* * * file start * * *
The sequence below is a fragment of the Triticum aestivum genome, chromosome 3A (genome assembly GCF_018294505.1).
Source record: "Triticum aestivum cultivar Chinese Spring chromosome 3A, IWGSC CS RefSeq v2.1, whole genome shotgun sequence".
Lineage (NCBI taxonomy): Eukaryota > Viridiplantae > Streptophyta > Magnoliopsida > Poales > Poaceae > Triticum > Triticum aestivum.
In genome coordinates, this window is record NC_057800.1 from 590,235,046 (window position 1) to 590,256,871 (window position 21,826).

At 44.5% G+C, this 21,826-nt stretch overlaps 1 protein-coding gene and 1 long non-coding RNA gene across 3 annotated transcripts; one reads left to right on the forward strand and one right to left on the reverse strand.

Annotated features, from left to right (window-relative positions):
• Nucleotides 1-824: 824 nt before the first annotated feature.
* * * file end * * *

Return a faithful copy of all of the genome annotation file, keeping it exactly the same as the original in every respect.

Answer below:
The sequence below is a fragment of the Triticum aestivum genome, chromosome 3A (genome assembly GCF_018294505.1).
Source record: "Triticum aestivum cultivar Chinese Spring chromosome 3A, IWGSC CS RefSeq v2.1, whole genome shotgun sequence".
Lineage (NCBI taxonomy): Eukaryota > Viridiplantae > Streptophyta > Magnoliopsida > Poales > Poaceae > Triticum > Triticum aestivum.
In genome coordinates, this window is record NC_057800.1 from 590,235,046 (window position 1) to 590,256,871 (window position 21,826).

At 44.5% G+C, this 21,826-nt stretch overlaps 1 protein-coding gene and 1 long non-coding RNA gene across 3 annotated transcripts; one reads left to right on the forward strand and one right to left on the reverse strand.

Annotated features, from left to right (window-relative positions):
• Nucleotides 1-824: 824 nt before the first annotated feature.